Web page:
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Re: New to me old to the world, TS - pile of problems, can we solve them?

Hi Jeffrv, and anybody else reading this.

So a quick update. Did the spark plug change. Managed to do it in about 20 mins. Good that I'm a skinny guy, so I could just lay on the engine for the rear plugs, but still on untightening the No 6 spark plug hand slipped and got some skin ripped off my small finger, but just about one or two milimeters so no bad at all. The old spark plugs looked real bad, but after the change it didn't feel any better or worse at all on the engine work. When the engine is working it kinda feels like some cylinders ain't working sometimes, and it looked like it on some sparks. One or two were black, and others were in between sand and cappucino color.
So my opinion now is the problems might be seperate or some or all together:
Low compresion in some cylinders;
Bad working (big flow) fuel injectors;
Burnt out valves, or no gap between the camshafts;
CAT stuck with coal, so this gives hard flow out for exhaust gases;
Worn piston rings maybe (but there is no blue smoke or any other suspicious smoke, BUT there is a smell of a non burned fuel, this might not be a cause of the rings);
Other yet unknown stuff smth like bad PCU work, something with wires etc etc magic etc...

About LPG. It would be interesting to make the engine working on it, to see if there is difference in performance. This could make my quess list on what's wrong shorter. I'll try to find the fuel pump wiring, and make the lpg work manual. I'll take the plus from fuel pump, and separate it with a swich 1 - 0 - 2. The 1 will be for petrol (plus goes to fuel pump), 0 plus goes nowhere, and 2 plus goes to the propane opening valves. The lpg system is simple here, it just has the tank, the tubes that goes to the reductor, a valve on the reductor, and a valve before the reductor and after tank with a filter. The reductor it self is fully manual without any electricy except the valve, that opens or closes and that's it here. After the reductor goes a hose straight to the big hose before the throttle flap ( the hose has a screw to calibrate the flow of propane (more or less)). Before the throttle flap there is an aluminium thing round with small holes, where the gas gets mixed with air, and the throttle flap just moves as usual to inlet more or less mixture to the engine and that's it. Newer versions of propane systems have even separate injectors that are drilled and screwed in the intake manifold just before the inlets in cylinder heads, and they have computers for riching or leaning the mixtures and so on. But my sistem is the older one - simplyer. And yep Jeff, I' found that out, by taking out the fuse and cranking the engine while changing the plugs - there was no spark.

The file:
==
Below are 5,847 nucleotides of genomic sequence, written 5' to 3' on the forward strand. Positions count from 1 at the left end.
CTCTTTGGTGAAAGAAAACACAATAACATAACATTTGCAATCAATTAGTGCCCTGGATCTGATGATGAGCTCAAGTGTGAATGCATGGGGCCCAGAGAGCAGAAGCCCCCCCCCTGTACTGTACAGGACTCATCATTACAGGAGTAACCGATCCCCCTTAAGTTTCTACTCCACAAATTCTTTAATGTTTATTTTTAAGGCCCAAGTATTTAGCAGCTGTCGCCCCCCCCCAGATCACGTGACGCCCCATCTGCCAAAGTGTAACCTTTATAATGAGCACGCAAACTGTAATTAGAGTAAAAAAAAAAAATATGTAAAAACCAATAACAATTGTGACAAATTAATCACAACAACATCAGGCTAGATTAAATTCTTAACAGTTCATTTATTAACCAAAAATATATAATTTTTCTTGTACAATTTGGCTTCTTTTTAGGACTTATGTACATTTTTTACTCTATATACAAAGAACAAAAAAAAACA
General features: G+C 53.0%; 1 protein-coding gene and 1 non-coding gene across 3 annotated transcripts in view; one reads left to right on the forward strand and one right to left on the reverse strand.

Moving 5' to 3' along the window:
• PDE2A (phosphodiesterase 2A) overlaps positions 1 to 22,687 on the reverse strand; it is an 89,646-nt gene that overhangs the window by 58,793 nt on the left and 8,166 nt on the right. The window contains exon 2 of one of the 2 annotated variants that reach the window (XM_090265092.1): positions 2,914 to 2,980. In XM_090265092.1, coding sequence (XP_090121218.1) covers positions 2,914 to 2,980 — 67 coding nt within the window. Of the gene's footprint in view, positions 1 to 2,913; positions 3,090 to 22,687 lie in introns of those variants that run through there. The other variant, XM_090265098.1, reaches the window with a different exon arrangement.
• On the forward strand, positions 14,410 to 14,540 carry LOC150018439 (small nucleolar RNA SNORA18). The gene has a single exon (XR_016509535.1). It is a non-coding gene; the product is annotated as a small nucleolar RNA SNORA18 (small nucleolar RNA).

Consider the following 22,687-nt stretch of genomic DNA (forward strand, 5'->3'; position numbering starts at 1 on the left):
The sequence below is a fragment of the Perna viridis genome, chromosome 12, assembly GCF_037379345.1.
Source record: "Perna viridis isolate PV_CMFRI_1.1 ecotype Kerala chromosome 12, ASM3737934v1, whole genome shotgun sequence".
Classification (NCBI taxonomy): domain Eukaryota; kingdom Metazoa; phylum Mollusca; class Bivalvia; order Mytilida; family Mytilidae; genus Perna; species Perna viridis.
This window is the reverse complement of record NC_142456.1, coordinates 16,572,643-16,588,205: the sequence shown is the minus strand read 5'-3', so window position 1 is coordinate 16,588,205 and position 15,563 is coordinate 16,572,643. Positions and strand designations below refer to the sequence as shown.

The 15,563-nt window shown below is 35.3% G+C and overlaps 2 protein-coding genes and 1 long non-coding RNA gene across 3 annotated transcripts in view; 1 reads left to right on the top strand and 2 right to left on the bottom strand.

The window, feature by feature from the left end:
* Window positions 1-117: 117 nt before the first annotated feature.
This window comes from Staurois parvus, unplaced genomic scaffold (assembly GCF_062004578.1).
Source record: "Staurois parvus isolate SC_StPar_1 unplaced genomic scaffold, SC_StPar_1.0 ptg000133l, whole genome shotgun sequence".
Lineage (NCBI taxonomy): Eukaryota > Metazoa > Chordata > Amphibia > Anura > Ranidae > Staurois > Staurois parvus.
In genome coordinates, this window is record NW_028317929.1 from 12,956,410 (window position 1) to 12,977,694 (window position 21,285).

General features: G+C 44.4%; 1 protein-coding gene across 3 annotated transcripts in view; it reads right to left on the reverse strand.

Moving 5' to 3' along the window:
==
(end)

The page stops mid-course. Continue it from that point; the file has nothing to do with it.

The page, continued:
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Trabant 601 1983; 1987,
Lada (VAZ) 2101 1972,
Bmw E28 518i; 520i 1984; 1986,
Audi 80 B2 1.6(carb) 1984,
Pontiac Trans Sport 3.8 1993.
Jawa motorcycles 1958-1990,
KMZ M-72 1956.
Thanks, no more projects, until dealing with those above....

Last edited by Virgis007; 08-27-2020 at 03:30 AM. Reason: spelling and add of lpg